the following circumstances:
    (1) The EPA will continue to be the permitting authority for a 
pending permit application for an ``anyway'' source or ``anyway'' 
modification where the permit applicant submitted a written request by 
May 15, 2014, that the EPA remain as the permitting authority.
    (2) The EPA will continue to be the permitting authority for any 
pending permit applications for ``anyway'' sources or ``anyway'' 
modifications submitted after the February 18, 2014, rulemaking. The 
EPA will continue to evaluate and process the pending permit 
applications unless the applicant submits a written request to transfer

[[Page 66645]]

permitting authority to TCEQ prior to Region 6 issuing a final permit 
decision under 40 CFR 124.15(b).
    (3) The EPA will retain authority over any permit for ``anyway''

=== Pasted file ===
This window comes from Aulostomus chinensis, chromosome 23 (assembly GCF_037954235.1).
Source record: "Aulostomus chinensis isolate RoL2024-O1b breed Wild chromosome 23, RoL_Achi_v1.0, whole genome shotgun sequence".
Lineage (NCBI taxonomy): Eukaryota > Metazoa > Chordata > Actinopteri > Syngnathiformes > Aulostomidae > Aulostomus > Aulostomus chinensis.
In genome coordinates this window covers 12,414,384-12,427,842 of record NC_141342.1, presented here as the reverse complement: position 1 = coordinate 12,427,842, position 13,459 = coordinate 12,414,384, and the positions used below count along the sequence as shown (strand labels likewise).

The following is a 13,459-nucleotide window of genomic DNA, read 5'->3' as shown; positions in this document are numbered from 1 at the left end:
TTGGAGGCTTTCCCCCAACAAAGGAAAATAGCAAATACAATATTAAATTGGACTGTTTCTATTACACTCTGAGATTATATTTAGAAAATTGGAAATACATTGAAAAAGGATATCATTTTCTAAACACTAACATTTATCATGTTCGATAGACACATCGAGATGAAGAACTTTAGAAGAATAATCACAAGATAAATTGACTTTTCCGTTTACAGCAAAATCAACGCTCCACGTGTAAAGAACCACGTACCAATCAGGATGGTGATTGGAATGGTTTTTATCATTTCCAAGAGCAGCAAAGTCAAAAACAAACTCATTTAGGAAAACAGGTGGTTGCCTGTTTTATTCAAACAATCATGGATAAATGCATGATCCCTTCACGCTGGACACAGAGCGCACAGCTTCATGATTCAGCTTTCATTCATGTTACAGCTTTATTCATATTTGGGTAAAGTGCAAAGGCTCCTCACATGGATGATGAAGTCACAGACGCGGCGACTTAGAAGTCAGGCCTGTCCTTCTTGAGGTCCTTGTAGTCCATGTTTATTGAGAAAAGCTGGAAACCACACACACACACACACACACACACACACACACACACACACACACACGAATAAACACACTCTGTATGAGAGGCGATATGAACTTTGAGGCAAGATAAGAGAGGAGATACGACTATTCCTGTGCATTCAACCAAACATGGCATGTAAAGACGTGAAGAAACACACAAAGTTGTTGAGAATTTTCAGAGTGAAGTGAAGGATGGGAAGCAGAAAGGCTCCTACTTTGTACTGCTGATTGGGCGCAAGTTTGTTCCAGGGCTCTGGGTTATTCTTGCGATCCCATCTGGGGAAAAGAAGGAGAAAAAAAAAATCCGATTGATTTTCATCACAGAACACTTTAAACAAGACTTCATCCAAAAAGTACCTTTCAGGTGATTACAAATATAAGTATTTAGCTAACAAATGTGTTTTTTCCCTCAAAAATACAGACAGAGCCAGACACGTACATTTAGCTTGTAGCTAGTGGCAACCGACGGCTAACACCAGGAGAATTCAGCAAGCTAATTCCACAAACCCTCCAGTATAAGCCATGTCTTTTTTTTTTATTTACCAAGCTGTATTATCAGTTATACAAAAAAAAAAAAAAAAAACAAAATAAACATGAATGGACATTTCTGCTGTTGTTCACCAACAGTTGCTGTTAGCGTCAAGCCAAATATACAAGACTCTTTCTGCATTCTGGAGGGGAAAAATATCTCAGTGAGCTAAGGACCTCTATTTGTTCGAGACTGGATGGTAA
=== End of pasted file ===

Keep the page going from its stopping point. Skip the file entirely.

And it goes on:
sources or ``anyway'' modifications that was issued by the EPA or for 
``anyway'' permit applications denied by the EPA for which either the 
time for filing an administrative appeal has not expired or all 
administrative and judicial appeals processes have not been completed. 
Except that, the EPA will not retain authority over a permit if an 
applicant submits a written request to the EPA to withdraw the permit 
application while an administrative appeal is pending and Region 6 then 
withdraws the permit under 40 CFR 124.19(j) or the EAB grants a 
voluntary remand under 40 CFR 124.19(j) or another appropriate remedy.

III. Response to Comments

    We received comments from Air Alliance Houston, the Greater Houston 
Partnership (GHP), the House Bill 788 Working Group (HB 788 Working 
Group), Sierra Club, Texas Chemical Council (TCC), Texas Commission on 
Environmental Quality (TCEQ), Texas Industry Project (TIP), the Texas 
Oil and Gas Association (TXOGA), the Texas Pipeline Association (TPA), 
and public citizens on our February 18, 2014 proposal. All comments 
received on the February 18, 2014, proposed action are available in the 
public docket to this rulemaking. Following is our summary of each